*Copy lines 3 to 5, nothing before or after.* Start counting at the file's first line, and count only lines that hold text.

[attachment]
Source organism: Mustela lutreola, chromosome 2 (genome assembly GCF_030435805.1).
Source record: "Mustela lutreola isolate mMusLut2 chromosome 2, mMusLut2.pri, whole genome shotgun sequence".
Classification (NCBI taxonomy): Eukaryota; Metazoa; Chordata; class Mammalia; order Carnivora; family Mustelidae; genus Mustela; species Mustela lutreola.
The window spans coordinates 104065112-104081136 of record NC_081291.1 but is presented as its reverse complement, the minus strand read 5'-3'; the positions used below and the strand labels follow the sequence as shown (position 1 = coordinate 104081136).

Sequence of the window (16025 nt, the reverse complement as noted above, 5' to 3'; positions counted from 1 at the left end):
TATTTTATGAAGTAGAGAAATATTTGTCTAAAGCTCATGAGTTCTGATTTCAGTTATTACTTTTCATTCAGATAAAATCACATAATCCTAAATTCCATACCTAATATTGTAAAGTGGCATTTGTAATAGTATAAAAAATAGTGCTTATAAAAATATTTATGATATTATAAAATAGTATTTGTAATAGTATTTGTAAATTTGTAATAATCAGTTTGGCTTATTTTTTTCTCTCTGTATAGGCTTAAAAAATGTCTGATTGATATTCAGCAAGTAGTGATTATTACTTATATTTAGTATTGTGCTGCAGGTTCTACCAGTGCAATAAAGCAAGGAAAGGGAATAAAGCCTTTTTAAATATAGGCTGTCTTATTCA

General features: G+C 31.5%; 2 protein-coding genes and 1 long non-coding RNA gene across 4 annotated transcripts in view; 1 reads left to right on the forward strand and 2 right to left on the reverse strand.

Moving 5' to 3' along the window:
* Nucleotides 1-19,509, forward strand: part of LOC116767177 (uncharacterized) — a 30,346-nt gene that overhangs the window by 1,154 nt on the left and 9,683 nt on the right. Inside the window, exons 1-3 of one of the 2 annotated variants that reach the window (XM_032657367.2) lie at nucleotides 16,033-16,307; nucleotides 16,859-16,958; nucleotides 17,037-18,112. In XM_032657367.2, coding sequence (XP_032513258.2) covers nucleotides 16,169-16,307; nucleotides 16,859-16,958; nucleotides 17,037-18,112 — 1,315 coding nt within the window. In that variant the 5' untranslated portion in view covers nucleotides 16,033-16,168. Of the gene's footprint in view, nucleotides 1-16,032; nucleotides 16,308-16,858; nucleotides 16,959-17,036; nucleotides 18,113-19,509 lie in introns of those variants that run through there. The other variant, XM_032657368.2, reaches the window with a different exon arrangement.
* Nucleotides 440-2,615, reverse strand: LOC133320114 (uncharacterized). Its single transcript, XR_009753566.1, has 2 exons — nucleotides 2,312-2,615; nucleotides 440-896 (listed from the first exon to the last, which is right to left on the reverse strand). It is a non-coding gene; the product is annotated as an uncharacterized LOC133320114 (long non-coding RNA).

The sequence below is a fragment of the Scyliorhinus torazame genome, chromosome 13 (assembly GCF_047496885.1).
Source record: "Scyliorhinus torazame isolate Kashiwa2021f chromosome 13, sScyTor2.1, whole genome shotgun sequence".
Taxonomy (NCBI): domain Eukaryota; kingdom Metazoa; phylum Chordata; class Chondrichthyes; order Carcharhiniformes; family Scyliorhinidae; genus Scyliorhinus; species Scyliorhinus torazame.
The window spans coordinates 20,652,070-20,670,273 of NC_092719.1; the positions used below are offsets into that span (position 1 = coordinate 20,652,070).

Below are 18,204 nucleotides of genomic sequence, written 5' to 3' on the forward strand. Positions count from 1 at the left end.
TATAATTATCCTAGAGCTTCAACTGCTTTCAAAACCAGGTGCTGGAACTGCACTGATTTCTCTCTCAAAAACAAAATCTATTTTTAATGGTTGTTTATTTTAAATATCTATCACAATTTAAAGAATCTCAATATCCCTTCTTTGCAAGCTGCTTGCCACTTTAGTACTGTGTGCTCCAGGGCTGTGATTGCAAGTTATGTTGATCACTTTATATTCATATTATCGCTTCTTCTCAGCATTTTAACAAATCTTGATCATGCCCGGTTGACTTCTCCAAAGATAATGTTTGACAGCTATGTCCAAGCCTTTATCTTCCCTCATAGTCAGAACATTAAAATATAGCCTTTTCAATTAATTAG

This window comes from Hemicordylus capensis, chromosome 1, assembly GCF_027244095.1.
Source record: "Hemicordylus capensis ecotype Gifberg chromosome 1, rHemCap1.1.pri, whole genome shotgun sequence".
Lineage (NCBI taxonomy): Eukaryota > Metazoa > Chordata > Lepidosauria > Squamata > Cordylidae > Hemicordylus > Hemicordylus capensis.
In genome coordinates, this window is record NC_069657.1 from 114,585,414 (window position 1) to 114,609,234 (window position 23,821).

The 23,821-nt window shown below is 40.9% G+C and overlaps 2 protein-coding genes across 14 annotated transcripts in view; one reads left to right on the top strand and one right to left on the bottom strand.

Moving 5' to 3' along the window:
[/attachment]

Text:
Classification (NCBI taxonomy): Eukaryota; Metazoa; Chordata; class Mammalia; order Carnivora; family Mustelidae; genus Mustela; species Mustela lutreola.
The window spans coordinates 104065112-104081136 of record NC_081291.1 but is presented as its reverse complement, the minus strand read 5'-3'; the positions used below and the strand labels follow the sequence as shown (position 1 = coordinate 104081136).

Sequence of the window (16025 nt, the reverse complement as noted above, 5' to 3'; positions counted from 1 at the left end):